How to Evaluate a Study
Not all studies should be treated equally. Below are a few key factors to consider when evaluating a study’s conclusions.
- Has the study been reviewed by other experts? Peer-review, the process by which a study is sent to other researchers in a particular field for their notes and thoughts, is essential in evaluating a study’s findings. Since most consumers and members of the media are not well-trained enough to evaluate a study’s design and researcher’s findings, studies that pass muster with other researchers and are accepted for publication in prestigious journals are generally more trustworthy.
- Do other experts agree? Have other experts spoken out against the study’s findings? Who are these other experts and are their criticisms valid?
- Are there reasons to doubt the findings? One of the most important items to keep in mind when reviewing studies is that correlation does not prove causation. For instance, just because there is an association between eating blueberries and weighing less does not mean that eating blueberries will make you lose weight. Researchers should look for other explanations for their findings, known as “confounding variables.” In this instance, they should consider that people who tend to eat blueberries also tend to exercise more and consume fewer calories overall.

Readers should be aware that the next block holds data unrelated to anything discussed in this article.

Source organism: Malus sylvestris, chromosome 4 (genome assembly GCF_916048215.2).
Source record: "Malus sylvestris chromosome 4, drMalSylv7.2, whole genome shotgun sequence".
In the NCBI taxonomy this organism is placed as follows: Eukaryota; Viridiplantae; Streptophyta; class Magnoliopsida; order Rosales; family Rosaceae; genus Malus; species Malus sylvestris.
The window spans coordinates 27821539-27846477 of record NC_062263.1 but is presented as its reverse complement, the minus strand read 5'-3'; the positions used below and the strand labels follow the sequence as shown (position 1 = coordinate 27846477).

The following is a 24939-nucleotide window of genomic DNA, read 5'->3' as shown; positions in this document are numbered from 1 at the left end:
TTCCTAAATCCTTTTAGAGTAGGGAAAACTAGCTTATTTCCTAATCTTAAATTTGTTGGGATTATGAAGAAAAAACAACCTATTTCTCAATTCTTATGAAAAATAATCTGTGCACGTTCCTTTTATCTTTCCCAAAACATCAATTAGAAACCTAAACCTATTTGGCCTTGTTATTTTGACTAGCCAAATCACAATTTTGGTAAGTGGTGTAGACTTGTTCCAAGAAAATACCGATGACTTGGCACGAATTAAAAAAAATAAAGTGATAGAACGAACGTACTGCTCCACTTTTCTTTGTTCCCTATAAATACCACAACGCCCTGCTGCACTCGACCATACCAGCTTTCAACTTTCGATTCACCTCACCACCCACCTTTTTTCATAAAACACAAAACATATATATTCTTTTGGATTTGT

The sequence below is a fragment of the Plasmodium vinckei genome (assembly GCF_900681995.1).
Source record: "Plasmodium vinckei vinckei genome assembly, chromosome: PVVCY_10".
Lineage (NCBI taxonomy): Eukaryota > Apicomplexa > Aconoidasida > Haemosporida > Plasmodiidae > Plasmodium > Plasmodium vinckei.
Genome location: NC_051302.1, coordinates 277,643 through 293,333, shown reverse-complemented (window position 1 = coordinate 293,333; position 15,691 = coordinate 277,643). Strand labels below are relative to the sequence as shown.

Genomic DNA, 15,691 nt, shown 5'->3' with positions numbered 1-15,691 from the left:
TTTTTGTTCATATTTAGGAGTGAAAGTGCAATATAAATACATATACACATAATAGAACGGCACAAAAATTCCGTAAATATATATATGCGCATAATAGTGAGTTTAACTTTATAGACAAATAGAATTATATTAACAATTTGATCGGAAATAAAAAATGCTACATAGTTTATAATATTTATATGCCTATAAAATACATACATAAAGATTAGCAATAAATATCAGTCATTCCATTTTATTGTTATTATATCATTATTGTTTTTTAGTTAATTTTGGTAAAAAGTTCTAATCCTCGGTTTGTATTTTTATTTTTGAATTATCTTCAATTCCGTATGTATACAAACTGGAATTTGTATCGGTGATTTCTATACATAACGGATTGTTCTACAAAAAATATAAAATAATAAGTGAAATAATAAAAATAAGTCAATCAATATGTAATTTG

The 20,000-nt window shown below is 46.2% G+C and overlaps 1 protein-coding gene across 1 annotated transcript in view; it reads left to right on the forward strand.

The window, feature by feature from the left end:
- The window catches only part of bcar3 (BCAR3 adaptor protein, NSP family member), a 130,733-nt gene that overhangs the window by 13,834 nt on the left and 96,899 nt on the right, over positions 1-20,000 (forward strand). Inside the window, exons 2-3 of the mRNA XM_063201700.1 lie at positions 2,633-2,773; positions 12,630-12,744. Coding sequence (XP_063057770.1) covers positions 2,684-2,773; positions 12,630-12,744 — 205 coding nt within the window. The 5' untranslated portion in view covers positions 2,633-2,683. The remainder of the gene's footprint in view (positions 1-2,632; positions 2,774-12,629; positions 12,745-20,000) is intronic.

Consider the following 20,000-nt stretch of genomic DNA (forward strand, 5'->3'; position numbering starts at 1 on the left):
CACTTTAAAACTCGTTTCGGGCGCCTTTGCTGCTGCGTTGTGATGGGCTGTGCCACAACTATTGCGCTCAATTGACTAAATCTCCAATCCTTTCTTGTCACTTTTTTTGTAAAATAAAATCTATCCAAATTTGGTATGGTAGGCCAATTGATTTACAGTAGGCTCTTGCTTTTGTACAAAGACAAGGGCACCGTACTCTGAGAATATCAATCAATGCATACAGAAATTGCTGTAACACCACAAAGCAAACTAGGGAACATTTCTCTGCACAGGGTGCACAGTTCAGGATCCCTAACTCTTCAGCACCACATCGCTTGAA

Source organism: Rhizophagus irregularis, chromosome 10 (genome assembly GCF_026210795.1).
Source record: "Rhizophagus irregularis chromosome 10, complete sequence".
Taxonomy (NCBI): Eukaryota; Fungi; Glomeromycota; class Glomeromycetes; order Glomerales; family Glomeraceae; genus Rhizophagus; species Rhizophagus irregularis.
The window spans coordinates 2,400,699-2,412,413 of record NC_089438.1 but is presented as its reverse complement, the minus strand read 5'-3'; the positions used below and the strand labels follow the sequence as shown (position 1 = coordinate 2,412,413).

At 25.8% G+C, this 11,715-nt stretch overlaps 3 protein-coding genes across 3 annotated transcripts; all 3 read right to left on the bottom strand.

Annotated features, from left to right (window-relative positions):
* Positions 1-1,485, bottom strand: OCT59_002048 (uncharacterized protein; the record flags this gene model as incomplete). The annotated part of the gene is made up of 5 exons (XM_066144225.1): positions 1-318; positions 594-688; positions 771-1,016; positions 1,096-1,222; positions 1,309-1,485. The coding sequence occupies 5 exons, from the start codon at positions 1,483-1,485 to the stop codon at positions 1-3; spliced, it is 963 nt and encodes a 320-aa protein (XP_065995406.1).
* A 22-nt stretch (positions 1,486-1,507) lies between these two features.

- How do the conclusions fit with other studies? It’s rare that a single study is enough to overturn the preponderance of research offering a different conclusion. Though studies that buck the established notion are not necessarily wrong, they should be scrutinized closely to ensure that their findings are accurate.
- How big was the study? Sample size matters. The more patients or subjects involved in a study, the more likely it is that the study’s conclusions aren’t merely due to random chance and are, in fact, statistically significant.
- Are there any major flaws in the study’s design? This is one of the most difficult steps if you aren’t an expert in a particular field, but there are ways to look for bias. For example, was the study a “double-blind” experiment or were the researchers aware of which subjects were the control set?
- Have the researchers identified any flaws or limitations with their research? Often buried in the conclusion, researchers acknowledge limitations or possible other theories for their results. Because the universities, government agencies, or other organizations who’ve funded and promoted the study often want to highlight the boldest conclusion possible, these caveats can be overlooked. However, they’re important when considering how important the study’s conclusions really are.
- Have the findings been replicated? With growing headlines of academic fraud and leading journals forced to retract articles based on artificial results, replication of results is increasingly important to judge the merit of a study’s findings. If other researchers can replicate an experiment and come to a similar conclusion, it’s much easier to trust those results than those that have only been peer reviewed.